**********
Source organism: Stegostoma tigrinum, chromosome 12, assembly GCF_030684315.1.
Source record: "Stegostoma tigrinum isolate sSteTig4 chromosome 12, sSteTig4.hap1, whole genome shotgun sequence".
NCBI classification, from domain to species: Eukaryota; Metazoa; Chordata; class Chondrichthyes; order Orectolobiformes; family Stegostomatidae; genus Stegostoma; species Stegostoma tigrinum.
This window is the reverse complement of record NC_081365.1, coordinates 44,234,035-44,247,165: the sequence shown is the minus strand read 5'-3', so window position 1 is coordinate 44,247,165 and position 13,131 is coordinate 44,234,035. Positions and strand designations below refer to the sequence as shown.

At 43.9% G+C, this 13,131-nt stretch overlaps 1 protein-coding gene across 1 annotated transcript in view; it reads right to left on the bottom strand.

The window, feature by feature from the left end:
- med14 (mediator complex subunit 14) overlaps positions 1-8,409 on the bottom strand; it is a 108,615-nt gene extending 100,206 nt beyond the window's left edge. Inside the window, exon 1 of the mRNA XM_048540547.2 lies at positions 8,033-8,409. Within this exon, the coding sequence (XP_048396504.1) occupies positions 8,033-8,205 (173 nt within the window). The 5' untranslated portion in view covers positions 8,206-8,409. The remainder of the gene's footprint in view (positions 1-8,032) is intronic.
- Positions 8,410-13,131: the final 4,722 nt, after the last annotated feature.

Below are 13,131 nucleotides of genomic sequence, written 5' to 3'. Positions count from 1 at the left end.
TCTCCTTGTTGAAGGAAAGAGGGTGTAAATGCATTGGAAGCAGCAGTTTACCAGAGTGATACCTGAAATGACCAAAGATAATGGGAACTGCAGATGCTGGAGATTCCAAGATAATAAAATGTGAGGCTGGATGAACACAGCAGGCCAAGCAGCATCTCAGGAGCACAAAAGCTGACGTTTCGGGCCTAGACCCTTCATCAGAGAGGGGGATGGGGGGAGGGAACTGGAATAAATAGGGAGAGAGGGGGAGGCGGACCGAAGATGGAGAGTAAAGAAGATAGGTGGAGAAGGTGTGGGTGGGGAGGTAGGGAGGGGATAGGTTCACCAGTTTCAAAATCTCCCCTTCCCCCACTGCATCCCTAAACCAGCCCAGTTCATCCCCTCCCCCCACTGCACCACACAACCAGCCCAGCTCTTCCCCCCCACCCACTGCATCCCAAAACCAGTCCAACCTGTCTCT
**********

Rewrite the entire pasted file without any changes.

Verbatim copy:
Source organism: Stegostoma tigrinum, chromosome 12, assembly GCF_030684315.1.
Source record: "Stegostoma tigrinum isolate sSteTig4 chromosome 12, sSteTig4.hap1, whole genome shotgun sequence".
NCBI classification, from domain to species: Eukaryota; Metazoa; Chordata; class Chondrichthyes; order Orectolobiformes; family Stegostomatidae; genus Stegostoma; species Stegostoma tigrinum.
This window is the reverse complement of record NC_081365.1, coordinates 44,234,035-44,247,165: the sequence shown is the minus strand read 5'-3', so window position 1 is coordinate 44,247,165 and position 13,131 is coordinate 44,234,035. Positions and strand designations below refer to the sequence as shown.

At 43.9% G+C, this 13,131-nt stretch overlaps 1 protein-coding gene across 1 annotated transcript in view; it reads right to left on the bottom strand.

The window, feature by feature from the left end:
- med14 (mediator complex subunit 14) overlaps positions 1-8,409 on the bottom strand; it is a 108,615-nt gene extending 100,206 nt beyond the window's left edge. Inside the window, exon 1 of the mRNA XM_048540547.2 lies at positions 8,033-8,409. Within this exon, the coding sequence (XP_048396504.1) occupies positions 8,033-8,205 (173 nt within the window). The 5' untranslated portion in view covers positions 8,206-8,409. The remainder of the gene's footprint in view (positions 1-8,032) is intronic.
- Positions 8,410-13,131: the final 4,722 nt, after the last annotated feature.

Below are 13,131 nucleotides of genomic sequence, written 5' to 3'. Positions count from 1 at the left end.
TCTCCTTGTTGAAGGAAAGAGGGTGTAAATGCATTGGAAGCAGCAGTTTACCAGAGTGATACCTGAAATGACCAAAGATAATGGGAACTGCAGATGCTGGAGATTCCAAGATAATAAAATGTGAGGCTGGATGAACACAGCAGGCCAAGCAGCATCTCAGGAGCACAAAAGCTGACGTTTCGGGCCTAGACCCTTCATCAGAGAGGGGGATGGGGGGAGGGAACTGGAATAAATAGGGAGAGAGGGGGAGGCGGACCGAAGATGGAGAGTAAAGAAGATAGGTGGAGAAGGTGTGGGTGGGGAGGTAGGGAGGGGATAGGTTCACCAGTTTCAAAATCTCCCCTTCCCCCACTGCATCCCTAAACCAGCCCAGTTCATCCCCTCCCCCCACTGCACCACACAACCAGCCCAGCTCTTCCCCCCCACCCACTGCATCCCAAAACCAGTCCAACCTGTCTCT